Rowdy Dawg Mountain Bike Race
September 6, 1998
I couldn't believe the way the race turned out. It was my first attempt at a mountain bike race, having ridden a grand total of about four times in my life.
A friend of mine, Matt Brown, got me into the sport and loaned me his Cannondale for the race. It has both front and rear suspension which helps improve traction and handling. We did everything right. He and I prepared and adjusted everything to my liking the day before. The only other machines I have raced (besides bicycles) are motor vehicles. With bicycles, there's a lot less to worry about. Consequently, I was able to get to bed early.
On race day I got up early, ate a good breakfast, warmed up on my road bike, and stretched thoroughly. A few days before I had been to my fitness trainer for an evaluation and was feeling rather confident as a result.
We arrived at the race early with everything ready. It was a gorgeous day. The course was 13.25 miles, mostly through forests. At the start everyone took off at a brisk pace, one that I felt was too quick. So I backed down a little and decided to wait and see what would happen.
Sure enough once we hit the single-track hills, the others started dropping like flies. And I took advantage of that. When your legs are burning, and you're breathing hard, it helps to know that everyone around you probably feels as bad or worse. I try to make my moves then.
Back on the fire road after the first single-track section I was up to second place, right behind the leader. By the time we got to the next single-track section, it was all downhill and I was leading.
But it really was all downhill. Midway down, I crashed and dumped the bike down. Luckily, I landed on my feet, picked up the bike and kept going. I was back in second place and the seat was skewed to the left. After knocking it back into line I was on my way. The going started getting pretty rough, and a few miles later the leader was facing me, with two race officials standing next to him. What the heck was going on?
It turned out we were directed the wrong way and had gone somewhere between a mile and a half to two miles for no reason. Then we had to turn around! So we went an extra three or four miles. That's an impossible handicap to overcome in such a short race.
When we got back on the right path, I was directly behind my friend and former roommate, Eric Holmberg. Imagine his surprise. The rest of the way I was livid. But by the end I was so tired, I just wanted to finish.
The thing about this is that I was in contention for the win. Instead of covering about thirteen miles, we (Skip, the other guy who was misdirected along with me) covered more like seventeen. I also had another couple of crashes, though luckily I landed on my feet each time.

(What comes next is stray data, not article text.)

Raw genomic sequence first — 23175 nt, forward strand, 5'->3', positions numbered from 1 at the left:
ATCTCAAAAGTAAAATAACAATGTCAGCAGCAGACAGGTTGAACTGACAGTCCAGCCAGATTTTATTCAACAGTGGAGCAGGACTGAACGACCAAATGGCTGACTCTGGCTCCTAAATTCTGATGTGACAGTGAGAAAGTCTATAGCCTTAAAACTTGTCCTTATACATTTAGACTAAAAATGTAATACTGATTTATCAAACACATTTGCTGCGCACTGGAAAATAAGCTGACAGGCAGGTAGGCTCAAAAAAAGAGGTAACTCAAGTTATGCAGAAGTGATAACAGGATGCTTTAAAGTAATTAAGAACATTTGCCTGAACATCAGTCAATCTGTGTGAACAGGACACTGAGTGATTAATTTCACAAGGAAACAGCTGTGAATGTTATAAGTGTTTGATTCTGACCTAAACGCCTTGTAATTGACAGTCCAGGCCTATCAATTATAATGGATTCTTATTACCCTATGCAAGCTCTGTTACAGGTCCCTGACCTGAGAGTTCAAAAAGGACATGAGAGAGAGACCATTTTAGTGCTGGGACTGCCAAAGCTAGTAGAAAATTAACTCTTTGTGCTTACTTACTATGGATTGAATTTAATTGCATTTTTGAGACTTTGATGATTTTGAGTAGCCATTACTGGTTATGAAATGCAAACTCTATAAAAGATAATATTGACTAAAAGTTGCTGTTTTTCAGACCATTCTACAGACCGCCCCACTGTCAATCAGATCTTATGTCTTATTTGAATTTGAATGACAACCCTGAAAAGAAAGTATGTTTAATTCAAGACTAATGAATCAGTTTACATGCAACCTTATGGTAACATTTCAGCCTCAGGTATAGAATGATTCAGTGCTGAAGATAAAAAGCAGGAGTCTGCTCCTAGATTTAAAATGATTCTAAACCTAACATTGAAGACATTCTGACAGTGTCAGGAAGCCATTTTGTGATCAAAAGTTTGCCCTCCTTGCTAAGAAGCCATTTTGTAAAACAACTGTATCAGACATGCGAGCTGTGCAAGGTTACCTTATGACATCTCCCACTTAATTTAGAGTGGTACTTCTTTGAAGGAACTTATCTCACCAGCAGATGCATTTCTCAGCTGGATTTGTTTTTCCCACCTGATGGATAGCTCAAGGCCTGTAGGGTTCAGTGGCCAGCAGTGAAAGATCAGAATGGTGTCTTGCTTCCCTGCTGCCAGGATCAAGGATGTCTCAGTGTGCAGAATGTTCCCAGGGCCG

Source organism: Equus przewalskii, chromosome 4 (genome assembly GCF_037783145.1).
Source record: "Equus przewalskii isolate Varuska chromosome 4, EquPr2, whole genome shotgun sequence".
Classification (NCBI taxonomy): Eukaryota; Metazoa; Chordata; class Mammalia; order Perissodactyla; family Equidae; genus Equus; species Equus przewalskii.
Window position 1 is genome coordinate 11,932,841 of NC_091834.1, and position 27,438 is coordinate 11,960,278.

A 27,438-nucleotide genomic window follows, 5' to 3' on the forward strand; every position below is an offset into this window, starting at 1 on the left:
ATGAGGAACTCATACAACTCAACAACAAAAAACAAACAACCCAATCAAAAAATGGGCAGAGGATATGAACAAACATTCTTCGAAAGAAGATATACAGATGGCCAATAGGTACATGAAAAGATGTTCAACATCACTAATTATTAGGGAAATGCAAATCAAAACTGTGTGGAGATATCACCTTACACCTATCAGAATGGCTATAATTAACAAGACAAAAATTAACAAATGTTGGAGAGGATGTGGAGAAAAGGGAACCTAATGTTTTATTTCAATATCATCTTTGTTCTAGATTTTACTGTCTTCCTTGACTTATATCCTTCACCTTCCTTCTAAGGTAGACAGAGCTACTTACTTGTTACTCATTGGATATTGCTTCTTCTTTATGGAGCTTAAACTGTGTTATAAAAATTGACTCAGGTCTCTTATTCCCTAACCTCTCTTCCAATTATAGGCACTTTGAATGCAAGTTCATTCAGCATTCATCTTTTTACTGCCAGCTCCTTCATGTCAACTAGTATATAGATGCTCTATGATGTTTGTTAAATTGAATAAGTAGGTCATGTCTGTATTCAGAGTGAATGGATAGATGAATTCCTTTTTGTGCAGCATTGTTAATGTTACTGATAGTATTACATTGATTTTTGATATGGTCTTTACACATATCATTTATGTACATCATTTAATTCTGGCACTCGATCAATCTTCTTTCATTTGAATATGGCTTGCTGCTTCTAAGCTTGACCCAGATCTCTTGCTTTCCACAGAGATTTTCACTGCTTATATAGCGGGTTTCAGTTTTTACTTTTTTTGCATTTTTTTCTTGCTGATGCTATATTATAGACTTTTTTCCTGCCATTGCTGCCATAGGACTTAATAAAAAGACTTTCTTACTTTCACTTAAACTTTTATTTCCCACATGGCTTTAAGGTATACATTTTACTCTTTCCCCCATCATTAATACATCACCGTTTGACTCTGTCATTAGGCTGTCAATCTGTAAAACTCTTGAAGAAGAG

By the end, my hands were completely raw and felt like they were on fire. I didn't have gloves, and so every bump, rock, and tree root I hit caused a great deal of discomfort. Of course with mountain biking, those obstacles were everywhere.
So it basically hurt all the way. It also didn't help that we had mounted the pump on the right hand side of the bike, so when the bumps were particularly bad, the inside of my right knee would knock into pump. It hurt.
I am absolutely certain I would have netted a top three finish, possibly the win. I had no mechanical problems, no flat tires, and I rode fairly conservatively on the high speed downhills to avoid any unpleasant meetings with tree trunks. But what I got was 13th place (of 28 competitors), while Eric came in 14th, and Bryan, a friend of Eric's, hauled in 15th.
Skip, my fellow misdirected competitor, came in around 16th I think. We were pretty upset, but that's racing. We did, however, get our entry fees returned. In such circumstances, that's the best that can be done, and I have to compliment Wes and Jeff of East Coasters Bicycle Shop (Blacksburg, VA) for putting on the event.
It's just unfortunate that the mistakes of a few course workers had to alter what should have been a great result for me and for Skip. But you do the best that you can do, and that is what matters most. It also will not be the last time I race a mountain bike.
This is reminiscent of an incident I had back when I was fifteen. I was in the lead pack of a road race, made a break up a long hill, and was incorrectly directed down a two mile descent back to the start/finish line when I should have gone in another direction. A word to the wise: Know your route before the start. They were kept secret until race day in these cases. So get to the race early and learn the course. It would have saved me a lot of disappointment. But that's life.